ally justified? It is apparent that rules allowing frequent denial of reserved s
ervice would not produce “the greatest happiness for the greatest number,” and thus
they would be considered unethical. But it is quite possible that “mild” forms of ov
erbooking, those that result in very few denials of reserved service and/or in s
mall inconveniences, would be judged ethically acceptable.
Case Commentary: Kant’s Categorical Imperative
Kant would view overbooking differently from the utilitarian perspective. He wou
ld be primarily concerned with the individual rights of the person denied what t
hey were promised. If the hotel had overbooked because there had been a natural
disaster in the area and they were trying to accommodate as many people as possi
ble, Kant would maintain that this might be acceptable because of the motive beh
ind the action. The overbooking was done out of a sense of duty to one’s fellow ma
n; it, therefore, may be the right thing to do. However from a Kantian ethical p
erspective, it would be much harder to justify overbooking as a routine business
practice ensuring higher daily profits.
Consider the two formulations of Kant’s categorical imperative that we have studie
d. First, we should act in a way that whatever rule we follow, we could will thi
s to be a universal rule. Since a reservation is a promise to deliver a service
(room, airline flight, etc.), denial of that service is breaking a promise. As w
ith all forms of promising, Kant would condemn breaking the promise because brea
king promises destroys the very basis of making a promise in the first place. It
is self–contradictory to make a promise and break that promise; hence it is irrat
ional and immoral. Thus, the first formulation of Kant’s categorical imperative wo
uld condemn any overbooking that actually resulted in the denial of a promised s
The second form of the categorical imperative stipulates that one must not use p
eople for his or her own purposes. On the face of it, the practice of overbookin
g appears to do just that. Guests are used to ensure higher profits for the corp
orations without regard for the humanity or autonomy of those guests. Essentiall
y, the guest has been “used” because he or she was, in effect, lied to when the rese
rvation was made.
To illustrate this, consider the following situation. You arrive at your destina
tion hotel after ten very long hours of traveling including a number of airplane
changes, delays, bad weather, and lost luggage—only to find out that your room re
servation was not honored. Imagine that you had guaranteed your late arrival and
even called just a few hours earlier and were assured a room. Now imagine that
you have to taxi to another location and you have the further inconvenience of i
nforming the airline to deliver your lost luggage to this other destination. Wou
ld you feel used? Would you have been degraded from the status of a human being
to that of a “thing” used for someone else’s convenience? 100 Chapter 9
There may be, however, another way that overbooking could be made compatible wit
h Kantian ethics. If the guest or passenger is made aware, at the time the reser
vation is made, that a “reservation” does not actually guarantee a room or flight, o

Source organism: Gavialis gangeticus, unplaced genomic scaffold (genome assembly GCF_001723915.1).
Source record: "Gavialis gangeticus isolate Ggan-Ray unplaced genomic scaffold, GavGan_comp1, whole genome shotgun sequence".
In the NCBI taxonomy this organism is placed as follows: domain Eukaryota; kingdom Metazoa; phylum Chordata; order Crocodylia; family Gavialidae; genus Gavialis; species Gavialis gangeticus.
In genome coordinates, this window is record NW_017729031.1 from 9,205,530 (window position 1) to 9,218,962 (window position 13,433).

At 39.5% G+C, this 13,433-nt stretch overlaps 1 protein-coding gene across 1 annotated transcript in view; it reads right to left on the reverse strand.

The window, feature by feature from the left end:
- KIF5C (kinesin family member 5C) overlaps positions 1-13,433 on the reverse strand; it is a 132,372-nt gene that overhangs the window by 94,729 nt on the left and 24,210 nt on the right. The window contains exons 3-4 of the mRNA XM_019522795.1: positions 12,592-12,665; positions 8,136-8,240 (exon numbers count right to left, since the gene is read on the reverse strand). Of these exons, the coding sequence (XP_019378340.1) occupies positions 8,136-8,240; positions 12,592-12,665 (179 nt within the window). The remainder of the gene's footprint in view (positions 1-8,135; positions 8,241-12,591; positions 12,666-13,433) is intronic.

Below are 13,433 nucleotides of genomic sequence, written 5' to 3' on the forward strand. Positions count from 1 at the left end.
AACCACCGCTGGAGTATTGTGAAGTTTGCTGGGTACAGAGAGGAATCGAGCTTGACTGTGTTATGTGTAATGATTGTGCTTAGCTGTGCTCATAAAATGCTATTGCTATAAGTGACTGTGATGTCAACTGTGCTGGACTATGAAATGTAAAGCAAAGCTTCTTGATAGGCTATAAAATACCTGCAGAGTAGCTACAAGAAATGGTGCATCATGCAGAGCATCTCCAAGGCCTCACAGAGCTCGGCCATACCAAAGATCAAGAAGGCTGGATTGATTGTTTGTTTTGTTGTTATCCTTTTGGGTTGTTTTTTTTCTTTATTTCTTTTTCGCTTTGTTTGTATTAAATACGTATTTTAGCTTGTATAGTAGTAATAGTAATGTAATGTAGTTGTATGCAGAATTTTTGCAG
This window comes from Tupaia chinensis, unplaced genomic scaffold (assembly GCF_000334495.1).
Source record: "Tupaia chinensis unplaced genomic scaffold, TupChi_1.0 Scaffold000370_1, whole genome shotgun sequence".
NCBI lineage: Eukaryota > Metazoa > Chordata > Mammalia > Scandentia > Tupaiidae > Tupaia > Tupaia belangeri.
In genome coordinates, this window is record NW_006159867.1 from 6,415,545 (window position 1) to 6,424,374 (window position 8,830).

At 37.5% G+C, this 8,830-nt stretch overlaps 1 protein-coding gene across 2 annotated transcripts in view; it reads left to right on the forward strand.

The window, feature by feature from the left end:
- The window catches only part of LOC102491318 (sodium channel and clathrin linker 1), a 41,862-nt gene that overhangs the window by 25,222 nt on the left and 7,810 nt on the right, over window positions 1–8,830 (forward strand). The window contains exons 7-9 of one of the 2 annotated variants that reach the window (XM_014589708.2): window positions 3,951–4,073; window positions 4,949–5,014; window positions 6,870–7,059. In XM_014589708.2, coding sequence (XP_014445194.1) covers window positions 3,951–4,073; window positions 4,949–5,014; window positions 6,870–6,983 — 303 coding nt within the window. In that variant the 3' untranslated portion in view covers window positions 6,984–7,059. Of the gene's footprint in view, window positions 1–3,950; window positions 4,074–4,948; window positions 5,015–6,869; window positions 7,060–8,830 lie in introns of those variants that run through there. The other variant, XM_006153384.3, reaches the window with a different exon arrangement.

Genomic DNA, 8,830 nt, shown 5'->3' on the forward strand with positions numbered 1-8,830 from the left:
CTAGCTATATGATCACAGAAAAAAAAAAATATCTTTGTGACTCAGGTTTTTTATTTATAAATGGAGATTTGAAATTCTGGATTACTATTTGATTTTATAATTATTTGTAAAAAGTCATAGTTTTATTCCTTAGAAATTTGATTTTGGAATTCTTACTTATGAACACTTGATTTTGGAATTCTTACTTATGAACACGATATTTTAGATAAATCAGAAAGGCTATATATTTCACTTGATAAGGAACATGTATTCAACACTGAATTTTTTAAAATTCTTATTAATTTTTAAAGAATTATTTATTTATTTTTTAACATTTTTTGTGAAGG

nly a very high likelihood of its availability, then no promise has been made. N
o deception would have occurred in the event of denial of “reserved” service. The gu
est or passenger would not have been “used” because he or she was aware in advance t
hat there is at least a slight possibility of denial of service. He or she would
then be able to rationally make a decision about what to do, and no deception o
r denial of humanity has occurred.
These appear to be the only circumstances where Kant would find overbooking to b
e morally acceptable. This is an example of a practice where Kantian ethics is m
uch stricter than utilitarian ethics, which may find overbooking ethically accep
table in a larger number of circumstances than would Kant.
Case Commentary: The Ethic of Justice
Justice ethics states that we should treat each other fairly and asks us to look
at the situation from behind the veil of ignorance. Imagine that you do not kno
w if you were to be the front desk manager (who earns a bonus based on profit an
d daily occupancy rates) or if you were to be the weary traveler who discovers t
hat the “guaranteed” room reservation was, in fact, not guaranteed. If everyone invo
lved in making the decision were both rational and interested in their own well
being, many of the more permissive forms of overbooking would not be tolerated.
A rational person would set up rules protecting the interests of the traveler, s
ince he or she may end up being that traveler. Even if mild forms of overbooking
were to be allowed, a justice ethic would place strong and effective restrictio
ns on the practice.
Compensatory justice would also dictate that the wronged guest must be compensat
ed for the loss and inconvenience. Some suggest that a guest might expect a free
night at a nearby hotel of the same or better quality, a free phone call to not
ify friends or family of the hotel change, and a free upgrade on a future visit.
Is this enough compensation for the traveler? Is this fair to the traveler? Wha
t if the person never expects to be in the area again? What good would the futur
e upgrade do? In considering what is fair, you must ask questions such as: what
has the hotel lost and what has the guest lost? What is the compensation costing
the hotel? What is the denial of a room costing the potential guest?
Case Commentary: Aristotle and the Ethics of Virtue
Virtue ethics would view the hotel as a human community and ask how well does th
e hotel contribute to the development of the character traits of its employees?
The traits or virtues include honesty, integrity, tolerance, fairness, and coope
ration. Overbooking raises concerns about how well a hotel fosters honesty, inte
grity, and fairness if it does not keep its word to its guests. Any enterprise t
hat engages in overbooking needs to be sure that this practice is honest and ope
n and it does not promote an ethic of deception or irresponsibility Front Office
in its employees. Virtue ethics requires businesses to foster values that relate
to the way it interacts with its community. A business has to display a solid e
thical culture in order to be respected by its community.